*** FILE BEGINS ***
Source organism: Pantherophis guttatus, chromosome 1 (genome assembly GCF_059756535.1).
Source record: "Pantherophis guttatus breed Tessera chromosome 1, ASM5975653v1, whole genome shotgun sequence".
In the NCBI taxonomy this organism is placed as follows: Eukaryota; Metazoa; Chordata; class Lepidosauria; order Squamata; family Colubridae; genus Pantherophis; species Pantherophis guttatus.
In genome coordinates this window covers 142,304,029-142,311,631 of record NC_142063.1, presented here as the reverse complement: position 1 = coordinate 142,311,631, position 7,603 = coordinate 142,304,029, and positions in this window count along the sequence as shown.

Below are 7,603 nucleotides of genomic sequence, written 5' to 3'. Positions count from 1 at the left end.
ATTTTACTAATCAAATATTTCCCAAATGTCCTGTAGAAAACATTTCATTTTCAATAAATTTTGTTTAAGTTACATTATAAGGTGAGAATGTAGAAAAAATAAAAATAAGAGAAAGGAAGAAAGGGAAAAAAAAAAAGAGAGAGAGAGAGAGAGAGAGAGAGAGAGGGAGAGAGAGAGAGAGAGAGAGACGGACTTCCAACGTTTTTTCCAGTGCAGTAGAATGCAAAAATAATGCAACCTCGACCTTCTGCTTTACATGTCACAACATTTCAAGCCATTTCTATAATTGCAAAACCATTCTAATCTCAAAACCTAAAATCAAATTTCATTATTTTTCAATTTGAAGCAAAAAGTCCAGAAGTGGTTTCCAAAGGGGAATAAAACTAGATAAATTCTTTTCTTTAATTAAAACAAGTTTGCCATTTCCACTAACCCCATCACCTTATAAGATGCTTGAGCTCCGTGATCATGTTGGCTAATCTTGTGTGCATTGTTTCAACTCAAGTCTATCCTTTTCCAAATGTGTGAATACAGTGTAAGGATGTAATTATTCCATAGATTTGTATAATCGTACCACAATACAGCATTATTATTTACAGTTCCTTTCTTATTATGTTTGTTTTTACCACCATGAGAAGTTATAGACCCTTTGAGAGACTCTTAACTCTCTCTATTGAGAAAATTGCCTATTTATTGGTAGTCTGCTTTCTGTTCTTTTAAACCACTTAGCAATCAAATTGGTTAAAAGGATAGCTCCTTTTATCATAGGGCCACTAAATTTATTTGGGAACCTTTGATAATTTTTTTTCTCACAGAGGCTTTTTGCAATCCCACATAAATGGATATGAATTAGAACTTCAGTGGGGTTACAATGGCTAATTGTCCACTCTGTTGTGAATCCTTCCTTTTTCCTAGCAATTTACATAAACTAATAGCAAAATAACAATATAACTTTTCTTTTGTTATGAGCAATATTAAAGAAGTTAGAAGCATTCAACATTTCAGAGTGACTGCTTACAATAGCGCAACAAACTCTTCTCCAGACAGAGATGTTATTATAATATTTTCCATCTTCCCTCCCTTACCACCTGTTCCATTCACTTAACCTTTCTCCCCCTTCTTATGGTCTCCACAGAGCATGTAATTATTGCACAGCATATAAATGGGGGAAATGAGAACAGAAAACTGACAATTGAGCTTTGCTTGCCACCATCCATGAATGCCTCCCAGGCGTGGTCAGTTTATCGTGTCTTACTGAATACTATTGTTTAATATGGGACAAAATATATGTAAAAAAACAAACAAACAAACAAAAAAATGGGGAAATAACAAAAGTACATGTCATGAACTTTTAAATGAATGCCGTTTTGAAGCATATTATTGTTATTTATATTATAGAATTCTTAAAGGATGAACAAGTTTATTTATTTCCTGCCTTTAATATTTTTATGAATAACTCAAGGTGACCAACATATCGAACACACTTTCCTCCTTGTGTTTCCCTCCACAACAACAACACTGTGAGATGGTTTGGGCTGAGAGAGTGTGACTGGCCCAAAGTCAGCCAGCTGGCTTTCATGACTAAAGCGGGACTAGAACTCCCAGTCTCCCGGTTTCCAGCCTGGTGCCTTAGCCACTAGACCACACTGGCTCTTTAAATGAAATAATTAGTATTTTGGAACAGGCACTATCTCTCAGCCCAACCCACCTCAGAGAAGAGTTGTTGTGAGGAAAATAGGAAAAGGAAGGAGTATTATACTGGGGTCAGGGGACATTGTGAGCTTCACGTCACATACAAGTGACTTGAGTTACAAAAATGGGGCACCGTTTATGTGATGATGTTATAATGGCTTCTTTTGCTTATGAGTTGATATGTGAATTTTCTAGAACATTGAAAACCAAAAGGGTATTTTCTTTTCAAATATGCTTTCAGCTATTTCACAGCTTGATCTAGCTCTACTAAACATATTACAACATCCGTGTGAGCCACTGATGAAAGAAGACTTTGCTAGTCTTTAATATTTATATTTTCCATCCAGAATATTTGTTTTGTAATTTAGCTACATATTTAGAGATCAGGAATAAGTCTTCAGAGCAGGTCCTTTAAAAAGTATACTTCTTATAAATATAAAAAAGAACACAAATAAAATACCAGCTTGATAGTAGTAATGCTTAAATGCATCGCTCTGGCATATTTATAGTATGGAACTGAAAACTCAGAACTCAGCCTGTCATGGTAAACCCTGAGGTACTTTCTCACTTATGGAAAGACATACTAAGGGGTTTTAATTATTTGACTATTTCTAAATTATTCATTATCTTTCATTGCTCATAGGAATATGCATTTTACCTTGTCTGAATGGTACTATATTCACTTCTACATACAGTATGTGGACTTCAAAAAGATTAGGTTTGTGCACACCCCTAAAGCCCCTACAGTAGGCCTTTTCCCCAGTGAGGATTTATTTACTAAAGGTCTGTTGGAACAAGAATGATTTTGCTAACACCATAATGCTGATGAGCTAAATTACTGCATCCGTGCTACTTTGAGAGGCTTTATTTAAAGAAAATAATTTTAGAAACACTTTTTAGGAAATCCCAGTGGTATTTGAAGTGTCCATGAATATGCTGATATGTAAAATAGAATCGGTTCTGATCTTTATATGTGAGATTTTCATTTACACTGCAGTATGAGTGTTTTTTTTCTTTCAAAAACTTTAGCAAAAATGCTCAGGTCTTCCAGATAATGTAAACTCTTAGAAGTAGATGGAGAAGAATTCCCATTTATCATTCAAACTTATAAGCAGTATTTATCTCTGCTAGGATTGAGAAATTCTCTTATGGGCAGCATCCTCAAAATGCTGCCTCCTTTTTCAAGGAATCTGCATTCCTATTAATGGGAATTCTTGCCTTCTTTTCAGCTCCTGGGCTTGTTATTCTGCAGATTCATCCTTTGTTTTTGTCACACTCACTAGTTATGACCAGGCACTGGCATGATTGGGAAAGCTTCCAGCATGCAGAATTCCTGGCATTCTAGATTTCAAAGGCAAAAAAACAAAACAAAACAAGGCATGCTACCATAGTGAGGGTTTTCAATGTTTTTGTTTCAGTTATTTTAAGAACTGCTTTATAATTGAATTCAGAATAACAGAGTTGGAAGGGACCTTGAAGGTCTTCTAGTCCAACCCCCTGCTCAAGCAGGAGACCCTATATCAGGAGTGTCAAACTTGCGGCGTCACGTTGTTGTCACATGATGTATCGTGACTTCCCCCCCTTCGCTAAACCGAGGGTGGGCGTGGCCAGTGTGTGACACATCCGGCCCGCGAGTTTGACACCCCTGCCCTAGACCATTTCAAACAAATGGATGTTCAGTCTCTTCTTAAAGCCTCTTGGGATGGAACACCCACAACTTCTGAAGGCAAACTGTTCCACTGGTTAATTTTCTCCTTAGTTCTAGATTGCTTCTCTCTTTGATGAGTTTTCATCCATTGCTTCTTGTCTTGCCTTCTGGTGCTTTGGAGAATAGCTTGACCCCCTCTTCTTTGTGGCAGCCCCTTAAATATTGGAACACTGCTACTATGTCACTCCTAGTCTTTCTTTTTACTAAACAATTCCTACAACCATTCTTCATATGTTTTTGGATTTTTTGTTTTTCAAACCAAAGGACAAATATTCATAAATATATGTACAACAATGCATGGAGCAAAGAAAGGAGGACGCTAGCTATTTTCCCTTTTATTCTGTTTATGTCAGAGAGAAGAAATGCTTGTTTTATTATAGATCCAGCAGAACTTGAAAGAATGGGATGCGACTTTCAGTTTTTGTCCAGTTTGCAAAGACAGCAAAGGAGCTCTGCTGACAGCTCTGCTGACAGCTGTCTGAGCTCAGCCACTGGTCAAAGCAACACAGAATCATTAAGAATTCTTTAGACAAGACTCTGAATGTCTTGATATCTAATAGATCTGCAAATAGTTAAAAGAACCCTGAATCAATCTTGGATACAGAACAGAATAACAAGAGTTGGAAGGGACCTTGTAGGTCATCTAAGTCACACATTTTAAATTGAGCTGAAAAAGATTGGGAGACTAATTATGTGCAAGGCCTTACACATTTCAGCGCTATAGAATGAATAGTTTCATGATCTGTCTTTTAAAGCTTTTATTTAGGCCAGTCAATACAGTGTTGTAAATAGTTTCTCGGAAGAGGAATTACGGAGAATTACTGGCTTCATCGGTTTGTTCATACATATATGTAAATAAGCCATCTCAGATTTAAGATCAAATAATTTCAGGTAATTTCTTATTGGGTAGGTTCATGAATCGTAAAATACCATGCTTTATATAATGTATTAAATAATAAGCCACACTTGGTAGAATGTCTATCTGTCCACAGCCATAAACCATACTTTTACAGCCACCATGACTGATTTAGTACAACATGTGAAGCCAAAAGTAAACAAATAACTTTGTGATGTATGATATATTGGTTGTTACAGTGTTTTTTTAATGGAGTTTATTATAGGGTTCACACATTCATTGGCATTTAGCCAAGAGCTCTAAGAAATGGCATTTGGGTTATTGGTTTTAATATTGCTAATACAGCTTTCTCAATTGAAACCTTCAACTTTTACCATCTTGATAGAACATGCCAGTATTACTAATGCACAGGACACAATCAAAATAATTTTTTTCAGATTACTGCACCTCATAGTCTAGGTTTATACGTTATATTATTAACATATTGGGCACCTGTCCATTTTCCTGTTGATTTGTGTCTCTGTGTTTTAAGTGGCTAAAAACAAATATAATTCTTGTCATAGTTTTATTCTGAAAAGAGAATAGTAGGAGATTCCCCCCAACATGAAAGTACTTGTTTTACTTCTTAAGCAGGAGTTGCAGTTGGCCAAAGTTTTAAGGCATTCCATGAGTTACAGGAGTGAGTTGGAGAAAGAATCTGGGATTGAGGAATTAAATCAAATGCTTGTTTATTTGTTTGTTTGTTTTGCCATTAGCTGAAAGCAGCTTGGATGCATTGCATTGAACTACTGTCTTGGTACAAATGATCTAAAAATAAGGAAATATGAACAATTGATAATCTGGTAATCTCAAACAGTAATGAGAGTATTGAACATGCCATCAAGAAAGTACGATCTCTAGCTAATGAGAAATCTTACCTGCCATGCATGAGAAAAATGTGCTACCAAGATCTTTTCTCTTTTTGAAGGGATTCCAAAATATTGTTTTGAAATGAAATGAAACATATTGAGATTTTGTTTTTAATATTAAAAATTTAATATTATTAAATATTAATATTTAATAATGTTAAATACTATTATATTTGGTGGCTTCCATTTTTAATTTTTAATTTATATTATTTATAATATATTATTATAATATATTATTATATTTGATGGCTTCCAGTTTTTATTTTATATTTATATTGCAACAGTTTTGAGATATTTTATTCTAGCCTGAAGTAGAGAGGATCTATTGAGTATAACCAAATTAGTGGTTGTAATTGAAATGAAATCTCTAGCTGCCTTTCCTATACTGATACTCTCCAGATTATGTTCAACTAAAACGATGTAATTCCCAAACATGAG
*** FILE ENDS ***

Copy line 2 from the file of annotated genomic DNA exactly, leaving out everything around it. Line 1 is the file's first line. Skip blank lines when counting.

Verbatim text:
Source record: "Pantherophis guttatus breed Tessera chromosome 1, ASM5975653v1, whole genome shotgun sequence".